The short answer to this week’s top FAQ is that Elixir is a functional, concurrent programming language that’s gaining a lot of momentum these days.

The more interesting answer requires a step back in time. In 1986, Ericsson needed a programming language to build concurrent, distributed, and fault-tolerant telephone switch systems. They wanted an extremely reliable system long before the days of “Can you hear me now?”. Out of that real-world need, Erlang was created.

(Trivia: In 2008, we held a public Studio on Erlang co-taught by one of its creators, Joe Armstrong, and our friend Dave Thomas.)

Of course new languages and tools take time to mature. Once Ericsson had the language defined, their next challenge was to satisfy the need for speed. They estimated that the next evolution of the interpreter would need to be 40 times faster to meet their production requirements. So in 1992, the creators of Erlang began developing the Erlang Virtual Machine (BEAM).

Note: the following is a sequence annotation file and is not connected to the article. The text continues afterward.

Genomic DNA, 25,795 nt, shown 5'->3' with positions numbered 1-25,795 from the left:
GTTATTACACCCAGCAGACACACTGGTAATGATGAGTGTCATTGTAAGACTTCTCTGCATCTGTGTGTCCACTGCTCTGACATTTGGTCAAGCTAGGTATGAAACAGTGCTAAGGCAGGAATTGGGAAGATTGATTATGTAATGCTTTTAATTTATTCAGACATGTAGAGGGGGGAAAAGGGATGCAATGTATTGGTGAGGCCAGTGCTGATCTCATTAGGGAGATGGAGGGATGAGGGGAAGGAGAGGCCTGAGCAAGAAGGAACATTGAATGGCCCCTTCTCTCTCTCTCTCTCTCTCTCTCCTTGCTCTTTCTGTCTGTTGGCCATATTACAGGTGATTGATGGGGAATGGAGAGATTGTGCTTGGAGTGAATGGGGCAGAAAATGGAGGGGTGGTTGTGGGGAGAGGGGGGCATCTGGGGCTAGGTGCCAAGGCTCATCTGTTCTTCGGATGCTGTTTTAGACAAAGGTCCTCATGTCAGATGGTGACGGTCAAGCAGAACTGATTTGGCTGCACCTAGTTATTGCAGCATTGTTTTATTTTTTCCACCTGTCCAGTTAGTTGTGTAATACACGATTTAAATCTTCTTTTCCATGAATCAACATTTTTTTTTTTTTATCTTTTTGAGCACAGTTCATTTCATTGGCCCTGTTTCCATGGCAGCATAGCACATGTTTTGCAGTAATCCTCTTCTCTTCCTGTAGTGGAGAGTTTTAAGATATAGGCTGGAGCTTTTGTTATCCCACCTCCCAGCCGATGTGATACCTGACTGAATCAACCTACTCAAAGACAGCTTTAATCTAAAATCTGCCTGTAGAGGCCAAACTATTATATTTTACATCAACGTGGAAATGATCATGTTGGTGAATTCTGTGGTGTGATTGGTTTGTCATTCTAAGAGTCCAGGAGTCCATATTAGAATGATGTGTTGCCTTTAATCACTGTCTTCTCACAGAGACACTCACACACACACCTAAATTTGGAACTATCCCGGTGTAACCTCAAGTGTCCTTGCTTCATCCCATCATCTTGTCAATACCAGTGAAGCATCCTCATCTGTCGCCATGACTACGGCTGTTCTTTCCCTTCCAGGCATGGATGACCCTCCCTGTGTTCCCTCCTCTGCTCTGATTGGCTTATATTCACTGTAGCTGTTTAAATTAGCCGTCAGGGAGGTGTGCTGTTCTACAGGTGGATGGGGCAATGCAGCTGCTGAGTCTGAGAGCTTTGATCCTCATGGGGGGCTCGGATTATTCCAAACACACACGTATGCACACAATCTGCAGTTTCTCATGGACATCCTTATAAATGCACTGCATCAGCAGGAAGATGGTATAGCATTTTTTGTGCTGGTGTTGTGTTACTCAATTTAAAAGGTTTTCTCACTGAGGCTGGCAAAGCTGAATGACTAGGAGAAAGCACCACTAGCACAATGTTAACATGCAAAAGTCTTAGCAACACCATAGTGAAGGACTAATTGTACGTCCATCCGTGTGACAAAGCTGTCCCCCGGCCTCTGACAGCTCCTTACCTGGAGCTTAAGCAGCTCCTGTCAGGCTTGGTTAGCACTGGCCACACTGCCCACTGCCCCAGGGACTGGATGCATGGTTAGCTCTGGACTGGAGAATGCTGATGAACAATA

By 2010, after decades of use, Erlang’s VM had a compelling track record of production-level success, which caught the attention of José Valim:

“I was working on improving Rails performance when working with multi-core systems, as our machines and production systems are shipping with more and more cores. However, the whole experience was quite frustrating as Ruby does not provide the proper tool for solving concurrency problems. That’s when I started to look at other technologies and I eventually fell in love with the Erlang Virtual Machine. I started using Erlang more and more and, with experience, I noticed that I was missing some constructs available in many other languages, including functional ones. That’s when I decided to create Elixir, as an attempt to bring different constructs and excellent tooling on top of the Erlang VM.

And that’s what we have today with Elixir: a functional language that gives us the joy and productivity of Ruby along with the concurrency, fault tolerance, and scalability of Erlang.